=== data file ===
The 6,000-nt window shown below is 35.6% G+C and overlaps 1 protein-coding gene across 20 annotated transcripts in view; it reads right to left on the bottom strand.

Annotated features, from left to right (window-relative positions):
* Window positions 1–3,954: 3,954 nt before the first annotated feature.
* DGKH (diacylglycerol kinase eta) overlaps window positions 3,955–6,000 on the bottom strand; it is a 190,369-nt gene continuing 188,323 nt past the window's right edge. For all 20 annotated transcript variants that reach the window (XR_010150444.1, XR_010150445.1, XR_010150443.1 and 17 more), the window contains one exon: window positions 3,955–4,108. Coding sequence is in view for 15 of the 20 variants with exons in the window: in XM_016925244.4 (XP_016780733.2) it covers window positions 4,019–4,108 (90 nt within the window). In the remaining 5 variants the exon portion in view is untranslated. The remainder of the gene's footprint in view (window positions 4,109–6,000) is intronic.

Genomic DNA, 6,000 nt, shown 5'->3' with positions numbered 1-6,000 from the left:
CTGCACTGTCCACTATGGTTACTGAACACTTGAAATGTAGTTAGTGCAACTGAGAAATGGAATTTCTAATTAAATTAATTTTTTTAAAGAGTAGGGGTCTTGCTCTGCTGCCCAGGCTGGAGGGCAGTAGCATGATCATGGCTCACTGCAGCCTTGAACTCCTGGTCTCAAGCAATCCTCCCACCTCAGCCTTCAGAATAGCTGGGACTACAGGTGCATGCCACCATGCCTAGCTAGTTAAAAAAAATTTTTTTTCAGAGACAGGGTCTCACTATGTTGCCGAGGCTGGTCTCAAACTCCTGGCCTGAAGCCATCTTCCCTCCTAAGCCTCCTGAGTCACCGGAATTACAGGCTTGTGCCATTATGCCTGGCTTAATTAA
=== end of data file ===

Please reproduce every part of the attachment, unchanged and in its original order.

The 6,000-nt window shown below is 35.6% G+C and overlaps 1 protein-coding gene across 20 annotated transcripts in view; it reads right to left on the bottom strand.

Annotated features, from left to right (window-relative positions):
* Window positions 1–3,954: 3,954 nt before the first annotated feature.
* DGKH (diacylglycerol kinase eta) overlaps window positions 3,955–6,000 on the bottom strand; it is a 190,369-nt gene continuing 188,323 nt past the window's right edge. For all 20 annotated transcript variants that reach the window (XR_010150444.1, XR_010150445.1, XR_010150443.1 and 17 more), the window contains one exon: window positions 3,955–4,108. Coding sequence is in view for 15 of the 20 variants with exons in the window: in XM_016925244.4 (XP_016780733.2) it covers window positions 4,019–4,108 (90 nt within the window). In the remaining 5 variants the exon portion in view is untranslated. The remainder of the gene's footprint in view (window positions 4,109–6,000) is intronic.

Genomic DNA, 6,000 nt, shown 5'->3' with positions numbered 1-6,000 from the left:
CTGCACTGTCCACTATGGTTACTGAACACTTGAAATGTAGTTAGTGCAACTGAGAAATGGAATTTCTAATTAAATTAATTTTTTTAAAGAGTAGGGGTCTTGCTCTGCTGCCCAGGCTGGAGGGCAGTAGCATGATCATGGCTCACTGCAGCCTTGAACTCCTGGTCTCAAGCAATCCTCCCACCTCAGCCTTCAGAATAGCTGGGACTACAGGTGCATGCCACCATGCCTAGCTAGTTAAAAAAAATTTTTTTTCAGAGACAGGGTCTCACTATGTTGCCGAGGCTGGTCTCAAACTCCTGGCCTGAAGCCATCTTCCCTCCTAAGCCTCCTGAGTCACCGGAATTACAGGCTTGTGCCATTATGCCTGGCTTAATTAA